Many of you will once again send me notes and post comments that I'm simply a thick-skulled purist who doesn't want anything to change. That actually couldn't be further from the truth. Like many, I'm both fascinated by and skeptical of change. I want the world, my own life, and even theme parks to always be changing, growing and improving. But the latter word is the key. If change is simply made for its own sake, or to give up on a formidable challenge, then it's not laudable. It's just change. EPCOT is continuing, it appears, to just change.

So, who cares?

Well, click on the YouTube video at the top of this post. You may have seen it recently; I just discovered it, and it reminded me today of why yesterday's vision of the future was so compelling, so optimistic ... and so exciting.

This is the sort of opportunity that Walt Disney imagined "The Future" held for all of us. I was entranced by this video clip, which is absolutely genuine, produced by Philco and starring a young Wink Martindale. It shares the same clear-cut view of "The Future" that infused everything EPCOT did from 1982 to about 1997. Our lives were going to be better, we should rest assured that the world would be a fantastic place ... and it would just keep on getting more and more incredible, opening up to us new opportunities, new possibilties.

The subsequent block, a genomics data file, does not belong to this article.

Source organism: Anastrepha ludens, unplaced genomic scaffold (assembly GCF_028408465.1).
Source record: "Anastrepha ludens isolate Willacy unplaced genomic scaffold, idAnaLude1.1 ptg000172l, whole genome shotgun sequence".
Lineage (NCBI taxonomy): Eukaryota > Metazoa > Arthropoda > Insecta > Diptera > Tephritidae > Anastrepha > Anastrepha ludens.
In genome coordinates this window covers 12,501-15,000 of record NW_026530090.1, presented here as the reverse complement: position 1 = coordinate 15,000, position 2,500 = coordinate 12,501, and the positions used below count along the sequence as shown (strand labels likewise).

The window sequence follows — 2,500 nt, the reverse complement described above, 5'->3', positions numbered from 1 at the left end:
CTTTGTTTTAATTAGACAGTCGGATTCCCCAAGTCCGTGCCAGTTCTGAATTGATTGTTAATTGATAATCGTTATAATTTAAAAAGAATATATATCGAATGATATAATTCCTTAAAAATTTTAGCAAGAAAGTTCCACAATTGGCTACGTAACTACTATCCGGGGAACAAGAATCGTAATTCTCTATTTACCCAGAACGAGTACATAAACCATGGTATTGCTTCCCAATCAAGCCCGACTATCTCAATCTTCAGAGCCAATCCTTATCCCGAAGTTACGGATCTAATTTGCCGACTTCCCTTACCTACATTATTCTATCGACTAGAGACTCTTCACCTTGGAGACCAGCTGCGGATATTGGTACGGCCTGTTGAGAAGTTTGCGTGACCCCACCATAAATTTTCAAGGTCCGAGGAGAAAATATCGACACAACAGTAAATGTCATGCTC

The most astounding part is how much this video got right. Likewise, EPCOT got a tremendous amount right, too, from fiber optics to touch screens; from globalization to our need to search for alternate energy sources to the potential of The Living Seas. It showed us that we needed to understand our bodies and minds, and even offered us glimpses of what new technology would do for us. Just like this educational film, EPCOT didn't proceed from a place of skepticism (as I acknowledge I do more and more as I age) or commercialism. Yes, of course, this film was produced by a corporation, I realize that. But it promised us wonderful things ... and it was right.

We believed we could do anything in the 1960s and 1970s. We believed there truly were possibilities, that technology, science and exploration would continue fueling our progress. And look what happened.

It makes me sad to contemplate where we'll be in 41 more years.

And it makes me sad to see EPCOT's grand vision and design fading away even further. I sure wish EPCOT Center could make a return. To quote That's Entertainment ...

Boy, do we need it now.